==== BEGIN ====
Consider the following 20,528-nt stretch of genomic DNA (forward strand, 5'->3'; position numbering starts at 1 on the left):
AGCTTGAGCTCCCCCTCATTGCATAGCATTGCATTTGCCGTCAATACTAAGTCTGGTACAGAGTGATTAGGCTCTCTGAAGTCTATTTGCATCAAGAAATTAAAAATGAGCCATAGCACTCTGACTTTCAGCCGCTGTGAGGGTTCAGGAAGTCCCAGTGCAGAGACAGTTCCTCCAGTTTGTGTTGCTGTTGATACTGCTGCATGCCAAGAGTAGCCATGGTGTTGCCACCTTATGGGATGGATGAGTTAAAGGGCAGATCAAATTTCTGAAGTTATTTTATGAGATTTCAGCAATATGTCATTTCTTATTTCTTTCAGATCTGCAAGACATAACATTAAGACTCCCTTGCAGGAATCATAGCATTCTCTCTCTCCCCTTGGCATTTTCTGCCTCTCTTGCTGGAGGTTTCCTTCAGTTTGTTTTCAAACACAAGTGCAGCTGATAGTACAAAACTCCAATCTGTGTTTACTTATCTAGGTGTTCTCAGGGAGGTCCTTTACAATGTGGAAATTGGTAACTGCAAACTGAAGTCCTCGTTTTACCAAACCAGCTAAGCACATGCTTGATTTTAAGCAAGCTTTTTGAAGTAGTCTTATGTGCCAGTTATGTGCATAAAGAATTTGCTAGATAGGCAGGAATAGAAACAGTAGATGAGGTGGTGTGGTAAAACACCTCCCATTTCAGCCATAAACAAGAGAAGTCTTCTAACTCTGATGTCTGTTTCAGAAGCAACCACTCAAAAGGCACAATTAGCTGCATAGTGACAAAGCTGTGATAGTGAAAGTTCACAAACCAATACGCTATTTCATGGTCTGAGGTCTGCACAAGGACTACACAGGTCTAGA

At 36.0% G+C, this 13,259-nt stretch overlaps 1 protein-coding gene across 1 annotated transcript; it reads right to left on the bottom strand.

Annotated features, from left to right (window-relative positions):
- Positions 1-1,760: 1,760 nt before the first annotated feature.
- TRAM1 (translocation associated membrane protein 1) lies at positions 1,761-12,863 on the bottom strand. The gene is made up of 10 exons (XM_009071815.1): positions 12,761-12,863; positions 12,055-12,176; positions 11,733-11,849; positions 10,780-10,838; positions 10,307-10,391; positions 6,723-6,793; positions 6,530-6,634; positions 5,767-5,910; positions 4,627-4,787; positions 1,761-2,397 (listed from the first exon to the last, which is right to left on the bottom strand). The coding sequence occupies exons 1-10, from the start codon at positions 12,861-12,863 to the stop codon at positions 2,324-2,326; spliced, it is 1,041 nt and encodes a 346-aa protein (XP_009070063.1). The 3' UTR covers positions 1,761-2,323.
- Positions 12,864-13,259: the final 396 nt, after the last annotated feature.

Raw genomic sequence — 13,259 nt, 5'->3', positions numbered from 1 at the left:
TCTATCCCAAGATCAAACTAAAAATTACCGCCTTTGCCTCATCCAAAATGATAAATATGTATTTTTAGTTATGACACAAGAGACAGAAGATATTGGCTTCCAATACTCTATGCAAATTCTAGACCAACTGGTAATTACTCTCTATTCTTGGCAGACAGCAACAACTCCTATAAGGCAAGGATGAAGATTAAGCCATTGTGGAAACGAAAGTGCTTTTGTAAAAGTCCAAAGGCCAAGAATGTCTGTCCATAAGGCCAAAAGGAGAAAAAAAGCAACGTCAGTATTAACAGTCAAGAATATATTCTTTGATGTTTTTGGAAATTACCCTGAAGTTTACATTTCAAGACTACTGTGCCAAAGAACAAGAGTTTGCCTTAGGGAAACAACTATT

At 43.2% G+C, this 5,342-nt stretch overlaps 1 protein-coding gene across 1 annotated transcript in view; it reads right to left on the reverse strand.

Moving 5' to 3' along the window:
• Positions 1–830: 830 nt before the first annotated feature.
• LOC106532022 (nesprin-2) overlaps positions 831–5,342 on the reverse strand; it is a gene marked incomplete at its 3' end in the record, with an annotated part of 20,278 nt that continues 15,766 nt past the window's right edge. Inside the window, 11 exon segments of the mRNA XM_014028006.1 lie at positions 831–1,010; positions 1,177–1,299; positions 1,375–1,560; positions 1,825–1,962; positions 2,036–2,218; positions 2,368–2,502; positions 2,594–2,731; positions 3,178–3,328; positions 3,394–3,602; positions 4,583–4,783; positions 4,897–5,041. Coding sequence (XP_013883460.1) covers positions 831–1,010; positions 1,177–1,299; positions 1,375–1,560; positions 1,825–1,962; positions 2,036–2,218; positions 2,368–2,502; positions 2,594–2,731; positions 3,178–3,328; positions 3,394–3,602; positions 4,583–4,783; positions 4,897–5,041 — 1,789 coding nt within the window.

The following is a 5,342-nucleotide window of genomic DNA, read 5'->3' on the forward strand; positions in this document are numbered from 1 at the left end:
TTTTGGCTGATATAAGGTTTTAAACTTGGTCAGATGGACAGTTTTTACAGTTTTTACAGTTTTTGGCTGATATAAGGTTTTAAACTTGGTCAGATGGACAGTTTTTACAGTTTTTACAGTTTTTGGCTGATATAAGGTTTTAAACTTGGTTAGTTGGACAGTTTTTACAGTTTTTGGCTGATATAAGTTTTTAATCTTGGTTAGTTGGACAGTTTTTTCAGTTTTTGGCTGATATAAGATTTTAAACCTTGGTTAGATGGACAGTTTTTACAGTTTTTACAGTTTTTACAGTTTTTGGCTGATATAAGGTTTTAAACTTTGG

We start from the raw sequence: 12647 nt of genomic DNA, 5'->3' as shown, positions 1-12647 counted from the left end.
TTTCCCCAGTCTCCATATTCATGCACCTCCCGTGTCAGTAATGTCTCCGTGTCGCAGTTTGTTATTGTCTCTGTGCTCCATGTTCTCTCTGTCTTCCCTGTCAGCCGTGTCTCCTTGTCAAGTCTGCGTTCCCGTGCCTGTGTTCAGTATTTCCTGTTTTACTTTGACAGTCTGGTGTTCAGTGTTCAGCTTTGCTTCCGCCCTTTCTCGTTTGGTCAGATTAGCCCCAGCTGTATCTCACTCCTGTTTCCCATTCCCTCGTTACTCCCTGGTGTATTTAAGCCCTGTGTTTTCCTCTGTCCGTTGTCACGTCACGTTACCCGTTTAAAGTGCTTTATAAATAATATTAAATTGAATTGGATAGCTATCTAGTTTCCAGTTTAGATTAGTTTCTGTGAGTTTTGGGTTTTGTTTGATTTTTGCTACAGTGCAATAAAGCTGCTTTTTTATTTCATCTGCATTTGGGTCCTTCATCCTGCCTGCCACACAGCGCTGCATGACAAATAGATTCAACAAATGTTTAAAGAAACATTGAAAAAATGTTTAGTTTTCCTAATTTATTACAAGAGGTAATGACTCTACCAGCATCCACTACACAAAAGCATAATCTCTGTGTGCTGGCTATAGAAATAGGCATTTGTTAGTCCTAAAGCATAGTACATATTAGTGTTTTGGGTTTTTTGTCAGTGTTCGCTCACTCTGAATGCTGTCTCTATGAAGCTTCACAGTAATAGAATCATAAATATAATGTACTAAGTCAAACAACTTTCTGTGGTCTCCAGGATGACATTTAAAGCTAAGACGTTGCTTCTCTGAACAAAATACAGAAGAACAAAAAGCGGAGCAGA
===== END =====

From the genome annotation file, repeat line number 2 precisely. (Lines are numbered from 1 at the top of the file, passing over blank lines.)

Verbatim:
AGCTTGAGCTCCCCCTCATTGCATAGCATTGCATTTGCCGTCAATACTAAGTCTGGTACAGAGTGATTAGGCTCTCTGAAGTCTATTTGCATCAAGAAATTAAAAATGAGCCATAGCACTCTGACTTTCAGCCGCTGTGAGGGTTCAGGAAGTCCCAGTGCAGAGACAGTTCCTCCAGTTTGTGTTGCTGTTGATACTGCTGCATGCCAAGAGTAGCCATGGTGTTGCCACCTTATGGGATGGATGAGTTAAAGGGCAGATCAAATTTCTGAAGTTATTTTATGAGATTTCAGCAATATGTCATTTCTTATTTCTTTCAGATCTGCAAGACATAACATTAAGACTCCCTTGCAGGAATCATAGCATTCTCTCTCTCCCCTTGGCATTTTCTGCCTCTCTTGCTGGAGGTTTCCTTCAGTTTGTTTTCAAACACAAGTGCAGCTGATAGTACAAAACTCCAATCTGTGTTTACTTATCTAGGTGTTCTCAGGGAGGTCCTTTACAATGTGGAAATTGGTAACTGCAAACTGAAGTCCTCGTTTTACCAAACCAGCTAAGCACATGCTTGATTTTAAGCAAGCTTTTTGAAGTAGTCTTATGTGCCAGTTATGTGCATAAAGAATTTGCTAGATAGGCAGGAATAGAAACAGTAGATGAGGTGGTGTGGTAAAACACCTCCCATTTCAGCCATAAACAAGAGAAGTCTTCTAACTCTGATGTCTGTTTCAGAAGCAACCACTCAAAAGGCACAATTAGCTGCATAGTGACAAAGCTGTGATAGTGAAAGTTCACAAACCAATACGCTATTTCATGGTCTGAGGTCTGCACAAGGACTACACAGGTCTAGA